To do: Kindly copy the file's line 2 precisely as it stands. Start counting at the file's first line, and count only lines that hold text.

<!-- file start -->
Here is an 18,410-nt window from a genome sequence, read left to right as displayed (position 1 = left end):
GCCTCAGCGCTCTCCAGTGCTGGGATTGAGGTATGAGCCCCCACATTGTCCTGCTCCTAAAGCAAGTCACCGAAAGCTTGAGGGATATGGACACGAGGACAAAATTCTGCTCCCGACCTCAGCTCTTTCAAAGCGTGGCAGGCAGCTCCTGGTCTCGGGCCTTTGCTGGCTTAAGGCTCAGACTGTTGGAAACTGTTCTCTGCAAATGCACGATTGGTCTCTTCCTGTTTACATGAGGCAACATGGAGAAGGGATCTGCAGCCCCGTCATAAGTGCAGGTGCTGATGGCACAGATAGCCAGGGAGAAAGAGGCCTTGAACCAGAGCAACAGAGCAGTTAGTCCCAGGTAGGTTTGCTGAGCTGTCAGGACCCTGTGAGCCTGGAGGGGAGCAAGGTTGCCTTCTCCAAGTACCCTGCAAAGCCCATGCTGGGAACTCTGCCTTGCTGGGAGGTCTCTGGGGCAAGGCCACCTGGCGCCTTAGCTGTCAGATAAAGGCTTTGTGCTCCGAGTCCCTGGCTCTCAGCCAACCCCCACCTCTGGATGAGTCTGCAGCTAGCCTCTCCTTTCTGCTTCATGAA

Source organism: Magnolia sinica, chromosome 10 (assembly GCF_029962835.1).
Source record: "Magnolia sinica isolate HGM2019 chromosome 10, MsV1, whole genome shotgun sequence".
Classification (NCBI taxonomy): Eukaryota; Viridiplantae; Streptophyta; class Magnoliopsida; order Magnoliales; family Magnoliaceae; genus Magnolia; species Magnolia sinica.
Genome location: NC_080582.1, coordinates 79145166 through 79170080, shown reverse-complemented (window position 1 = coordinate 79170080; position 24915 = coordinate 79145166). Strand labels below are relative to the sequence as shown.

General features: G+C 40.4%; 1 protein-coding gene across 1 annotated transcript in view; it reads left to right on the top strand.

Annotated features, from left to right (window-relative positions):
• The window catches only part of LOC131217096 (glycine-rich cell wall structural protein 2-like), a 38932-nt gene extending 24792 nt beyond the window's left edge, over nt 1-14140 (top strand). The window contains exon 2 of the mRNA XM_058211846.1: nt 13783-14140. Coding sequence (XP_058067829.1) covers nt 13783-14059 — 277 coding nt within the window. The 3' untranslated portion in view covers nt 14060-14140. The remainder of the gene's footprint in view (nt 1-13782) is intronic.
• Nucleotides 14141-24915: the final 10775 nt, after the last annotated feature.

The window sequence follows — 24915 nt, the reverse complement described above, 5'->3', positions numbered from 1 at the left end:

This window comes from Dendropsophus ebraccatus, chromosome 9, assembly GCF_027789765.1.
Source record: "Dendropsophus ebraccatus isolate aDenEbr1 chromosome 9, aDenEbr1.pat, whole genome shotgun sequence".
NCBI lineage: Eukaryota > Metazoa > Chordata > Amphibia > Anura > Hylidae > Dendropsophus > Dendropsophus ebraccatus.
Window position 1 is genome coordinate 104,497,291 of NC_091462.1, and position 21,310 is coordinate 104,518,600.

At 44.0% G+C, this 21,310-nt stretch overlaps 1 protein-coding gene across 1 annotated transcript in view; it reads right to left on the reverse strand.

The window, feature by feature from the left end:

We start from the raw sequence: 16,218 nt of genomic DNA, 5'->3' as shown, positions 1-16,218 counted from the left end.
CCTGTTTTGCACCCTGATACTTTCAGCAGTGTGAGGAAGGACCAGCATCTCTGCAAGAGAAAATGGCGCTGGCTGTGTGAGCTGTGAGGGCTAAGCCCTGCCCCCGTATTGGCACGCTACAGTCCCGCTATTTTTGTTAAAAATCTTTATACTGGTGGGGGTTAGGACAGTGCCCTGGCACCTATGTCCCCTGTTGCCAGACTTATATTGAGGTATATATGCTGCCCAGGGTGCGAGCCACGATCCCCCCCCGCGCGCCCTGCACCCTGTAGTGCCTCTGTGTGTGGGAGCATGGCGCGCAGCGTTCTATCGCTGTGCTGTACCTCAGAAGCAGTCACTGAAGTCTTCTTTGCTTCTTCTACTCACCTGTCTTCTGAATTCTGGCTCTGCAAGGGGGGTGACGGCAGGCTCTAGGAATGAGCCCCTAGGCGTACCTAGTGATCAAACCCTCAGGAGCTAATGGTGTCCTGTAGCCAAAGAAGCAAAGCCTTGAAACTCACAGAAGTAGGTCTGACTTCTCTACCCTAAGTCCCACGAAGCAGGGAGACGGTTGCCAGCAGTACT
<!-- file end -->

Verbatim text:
GCCTCAGCGCTCTCCAGTGCTGGGATTGAGGTATGAGCCCCCACATTGTCCTGCTCCTAAAGCAAGTCACCGAAAGCTTGAGGGATATGGACACGAGGACAAAATTCTGCTCCCGACCTCAGCTCTTTCAAAGCGTGGCAGGCAGCTCCTGGTCTCGGGCCTTTGCTGGCTTAAGGCTCAGACTGTTGGAAACTGTTCTCTGCAAATGCACGATTGGTCTCTTCCTGTTTACATGAGGCAACATGGAGAAGGGATCTGCAGCCCCGTCATAAGTGCAGGTGCTGATGGCACAGATAGCCAGGGAGAAAGAGGCCTTGAACCAGAGCAACAGAGCAGTTAGTCCCAGGTAGGTTTGCTGAGCTGTCAGGACCCTGTGAGCCTGGAGGGGAGCAAGGTTGCCTTCTCCAAGTACCCTGCAAAGCCCATGCTGGGAACTCTGCCTTGCTGGGAGGTCTCTGGGGCAAGGCCACCTGGCGCCTTAGCTGTCAGATAAAGGCTTTGTGCTCCGAGTCCCTGGCTCTCAGCCAACCCCCACCTCTGGATGAGTCTGCAGCTAGCCTCTCCTTTCTGCTTCATGAA